Influence of mosapride citrate on gastric motility and autonomic nervous function: evaluation by spectral analyses of heart rate and blood pressure variabilities, and by electrogastrography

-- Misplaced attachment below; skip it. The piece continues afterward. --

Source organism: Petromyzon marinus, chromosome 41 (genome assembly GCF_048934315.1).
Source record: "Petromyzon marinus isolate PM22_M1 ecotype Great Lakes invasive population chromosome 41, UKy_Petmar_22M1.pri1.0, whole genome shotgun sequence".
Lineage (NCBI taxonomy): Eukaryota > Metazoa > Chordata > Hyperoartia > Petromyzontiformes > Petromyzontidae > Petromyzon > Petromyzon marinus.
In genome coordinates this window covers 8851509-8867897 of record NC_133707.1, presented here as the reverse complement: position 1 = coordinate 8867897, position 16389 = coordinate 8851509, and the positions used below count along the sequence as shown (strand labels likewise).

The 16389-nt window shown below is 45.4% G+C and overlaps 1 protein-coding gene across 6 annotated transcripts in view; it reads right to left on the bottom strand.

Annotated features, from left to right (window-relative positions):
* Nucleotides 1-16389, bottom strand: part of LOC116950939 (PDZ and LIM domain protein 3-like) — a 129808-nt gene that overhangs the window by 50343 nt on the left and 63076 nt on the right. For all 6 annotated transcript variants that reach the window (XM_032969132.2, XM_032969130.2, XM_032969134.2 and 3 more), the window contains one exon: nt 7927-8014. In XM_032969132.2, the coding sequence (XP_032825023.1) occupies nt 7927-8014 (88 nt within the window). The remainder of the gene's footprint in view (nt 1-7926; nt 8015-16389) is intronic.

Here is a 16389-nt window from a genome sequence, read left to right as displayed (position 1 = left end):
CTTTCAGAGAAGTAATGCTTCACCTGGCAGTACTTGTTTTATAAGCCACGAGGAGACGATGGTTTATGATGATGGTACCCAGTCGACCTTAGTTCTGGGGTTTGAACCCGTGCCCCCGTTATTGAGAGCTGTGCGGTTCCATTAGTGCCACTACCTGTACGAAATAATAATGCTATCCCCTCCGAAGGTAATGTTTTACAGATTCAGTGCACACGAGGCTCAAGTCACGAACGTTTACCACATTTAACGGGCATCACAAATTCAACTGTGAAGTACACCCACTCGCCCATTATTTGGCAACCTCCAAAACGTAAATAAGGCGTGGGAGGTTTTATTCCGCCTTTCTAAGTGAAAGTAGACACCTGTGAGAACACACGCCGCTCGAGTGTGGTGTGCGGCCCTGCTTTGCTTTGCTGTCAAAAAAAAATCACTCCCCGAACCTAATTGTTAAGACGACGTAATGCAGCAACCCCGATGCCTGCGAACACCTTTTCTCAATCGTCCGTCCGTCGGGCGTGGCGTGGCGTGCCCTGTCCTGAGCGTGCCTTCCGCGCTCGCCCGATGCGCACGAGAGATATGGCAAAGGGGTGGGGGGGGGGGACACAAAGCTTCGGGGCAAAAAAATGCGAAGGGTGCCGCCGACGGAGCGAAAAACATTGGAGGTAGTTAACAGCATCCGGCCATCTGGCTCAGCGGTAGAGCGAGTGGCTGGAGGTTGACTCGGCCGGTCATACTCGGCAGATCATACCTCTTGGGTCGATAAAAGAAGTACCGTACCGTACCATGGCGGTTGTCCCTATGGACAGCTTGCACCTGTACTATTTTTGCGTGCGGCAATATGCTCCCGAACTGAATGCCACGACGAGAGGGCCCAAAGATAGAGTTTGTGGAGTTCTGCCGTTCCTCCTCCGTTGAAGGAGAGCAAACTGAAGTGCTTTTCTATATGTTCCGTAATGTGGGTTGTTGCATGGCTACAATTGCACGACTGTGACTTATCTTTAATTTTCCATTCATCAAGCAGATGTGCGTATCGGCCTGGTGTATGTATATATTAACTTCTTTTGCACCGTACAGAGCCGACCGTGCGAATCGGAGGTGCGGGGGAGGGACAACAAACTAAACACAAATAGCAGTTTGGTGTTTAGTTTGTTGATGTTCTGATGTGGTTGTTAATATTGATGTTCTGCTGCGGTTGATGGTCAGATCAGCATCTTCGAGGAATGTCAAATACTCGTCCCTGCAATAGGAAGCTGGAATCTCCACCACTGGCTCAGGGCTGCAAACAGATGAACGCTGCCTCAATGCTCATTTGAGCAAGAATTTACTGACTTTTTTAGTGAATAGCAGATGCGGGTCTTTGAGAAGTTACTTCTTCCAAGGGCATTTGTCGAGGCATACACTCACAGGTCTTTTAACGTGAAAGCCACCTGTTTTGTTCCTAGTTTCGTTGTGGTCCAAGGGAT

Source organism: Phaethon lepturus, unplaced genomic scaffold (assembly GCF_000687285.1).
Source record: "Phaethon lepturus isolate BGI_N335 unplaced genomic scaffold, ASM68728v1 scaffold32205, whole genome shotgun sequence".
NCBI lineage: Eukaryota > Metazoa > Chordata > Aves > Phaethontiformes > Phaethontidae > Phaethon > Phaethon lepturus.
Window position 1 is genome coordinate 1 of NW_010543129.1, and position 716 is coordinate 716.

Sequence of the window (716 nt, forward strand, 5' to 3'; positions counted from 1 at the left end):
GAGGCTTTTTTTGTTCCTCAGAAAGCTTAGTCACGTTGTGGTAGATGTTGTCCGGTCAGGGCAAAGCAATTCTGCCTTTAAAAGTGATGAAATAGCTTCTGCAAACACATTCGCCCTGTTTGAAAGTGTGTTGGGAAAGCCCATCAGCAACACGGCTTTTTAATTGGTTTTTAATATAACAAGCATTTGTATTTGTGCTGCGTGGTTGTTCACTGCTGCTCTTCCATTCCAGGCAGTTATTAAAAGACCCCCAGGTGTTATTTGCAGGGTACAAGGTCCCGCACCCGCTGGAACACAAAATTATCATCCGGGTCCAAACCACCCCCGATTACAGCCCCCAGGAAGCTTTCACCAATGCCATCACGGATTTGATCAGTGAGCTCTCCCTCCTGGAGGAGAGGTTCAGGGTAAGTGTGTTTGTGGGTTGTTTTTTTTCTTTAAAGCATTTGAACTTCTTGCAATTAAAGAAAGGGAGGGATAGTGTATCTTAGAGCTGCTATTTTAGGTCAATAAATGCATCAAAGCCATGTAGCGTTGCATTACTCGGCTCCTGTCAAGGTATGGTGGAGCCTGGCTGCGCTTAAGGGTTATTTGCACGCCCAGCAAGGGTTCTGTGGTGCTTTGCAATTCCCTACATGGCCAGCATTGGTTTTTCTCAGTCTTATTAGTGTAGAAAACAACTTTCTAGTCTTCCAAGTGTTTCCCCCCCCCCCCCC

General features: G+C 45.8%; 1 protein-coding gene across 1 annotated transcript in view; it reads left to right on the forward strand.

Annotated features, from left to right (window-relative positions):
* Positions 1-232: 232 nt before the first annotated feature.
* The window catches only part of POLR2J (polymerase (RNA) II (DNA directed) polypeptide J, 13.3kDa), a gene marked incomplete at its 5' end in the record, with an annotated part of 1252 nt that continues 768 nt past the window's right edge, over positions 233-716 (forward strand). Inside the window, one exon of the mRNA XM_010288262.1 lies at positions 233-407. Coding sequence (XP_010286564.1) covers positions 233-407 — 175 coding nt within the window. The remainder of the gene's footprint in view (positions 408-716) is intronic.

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Mosapride citrate selectively acts on serotonin (5-HT4) receptors, thus accelerating gastrointestinal motility via acetylcholine. However, few studies have evaluated the influence of mosapride citrate on autonomic nervous activity and hemodynamics. Methods: The changes in autonomic nervous activity, QT interval, and QT dispersion resulting from the administration of mosapride citrate were studied. Blood pressure, electrocardiograms (ECGs), percutaneous electrogastrograms (EGGs), and ultrasonography were recorded in 20 healthy adult volunteers before and after mosapride citrate (10 mg) was administered. Autonomic nervous activity was evaluated by spectral analyses of heart rate and blood pressure variabilities. Serial changes in low-frequency components (LF, 0.04–0.15 Hz), high-frequency components (HF, 0.15–0.40 Hz), and the LF/HF ratio were investigated. Results: The mean peak power of EGG increased significantly, from 86 ± 34 μV to 131 ± 49 μV, after the administration of mosapride citrate (P < 0.05). Gastric emptying significantly increased after the administration of mosapride citrate (P < 0.05). However, neither blood pressure nor heart rate changed significantly after the drug was administrated. In addition, spectral analyses of heart rate and blood pressure variabilities showed no significant changes in autonomic nervous activity parameters, QT intervals, or QT dispersions. Conclusions: Mosapride citrate increased gastric motility and emptying without influencing autonomic nervous activity, suggesting that it may be very useful for elderly patients or patients with autonomic imbalance.
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